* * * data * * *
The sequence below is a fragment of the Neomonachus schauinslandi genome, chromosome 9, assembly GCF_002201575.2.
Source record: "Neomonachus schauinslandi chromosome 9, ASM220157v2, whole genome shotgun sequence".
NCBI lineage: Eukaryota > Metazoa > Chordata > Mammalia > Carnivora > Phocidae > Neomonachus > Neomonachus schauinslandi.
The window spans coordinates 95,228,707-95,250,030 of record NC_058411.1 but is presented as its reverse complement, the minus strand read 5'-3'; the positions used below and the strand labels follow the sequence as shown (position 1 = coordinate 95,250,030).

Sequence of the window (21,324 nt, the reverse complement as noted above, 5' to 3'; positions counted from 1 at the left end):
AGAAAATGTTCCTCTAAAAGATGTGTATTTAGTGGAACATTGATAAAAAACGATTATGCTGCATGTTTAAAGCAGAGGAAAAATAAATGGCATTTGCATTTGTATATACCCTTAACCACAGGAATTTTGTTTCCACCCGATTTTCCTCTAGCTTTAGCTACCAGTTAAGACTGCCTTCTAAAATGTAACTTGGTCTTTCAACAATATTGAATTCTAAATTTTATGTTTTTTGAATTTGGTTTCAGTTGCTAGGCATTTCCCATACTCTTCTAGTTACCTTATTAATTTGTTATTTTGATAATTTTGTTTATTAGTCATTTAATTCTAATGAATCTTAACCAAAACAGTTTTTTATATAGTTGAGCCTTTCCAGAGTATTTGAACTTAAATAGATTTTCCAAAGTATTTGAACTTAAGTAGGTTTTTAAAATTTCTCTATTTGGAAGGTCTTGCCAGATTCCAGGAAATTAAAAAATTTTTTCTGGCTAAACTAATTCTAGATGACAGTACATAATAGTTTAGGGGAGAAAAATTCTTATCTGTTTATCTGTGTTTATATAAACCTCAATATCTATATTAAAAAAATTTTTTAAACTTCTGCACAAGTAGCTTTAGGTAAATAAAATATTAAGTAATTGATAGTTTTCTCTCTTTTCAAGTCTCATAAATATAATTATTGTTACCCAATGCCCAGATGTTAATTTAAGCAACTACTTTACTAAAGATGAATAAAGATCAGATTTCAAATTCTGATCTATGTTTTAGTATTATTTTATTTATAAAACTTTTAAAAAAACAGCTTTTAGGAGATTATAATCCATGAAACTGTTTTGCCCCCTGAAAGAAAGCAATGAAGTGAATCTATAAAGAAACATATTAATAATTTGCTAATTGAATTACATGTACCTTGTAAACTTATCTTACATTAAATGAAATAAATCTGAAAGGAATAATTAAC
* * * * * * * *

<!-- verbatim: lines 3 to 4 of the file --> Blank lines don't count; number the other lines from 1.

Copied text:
NCBI lineage: Eukaryota > Metazoa > Chordata > Mammalia > Carnivora > Phocidae > Neomonachus > Neomonachus schauinslandi.
The window spans coordinates 95,228,707-95,250,030 of record NC_058411.1 but is presented as its reverse complement, the minus strand read 5'-3'; the positions used below and the strand labels follow the sequence as shown (position 1 = coordinate 95,250,030).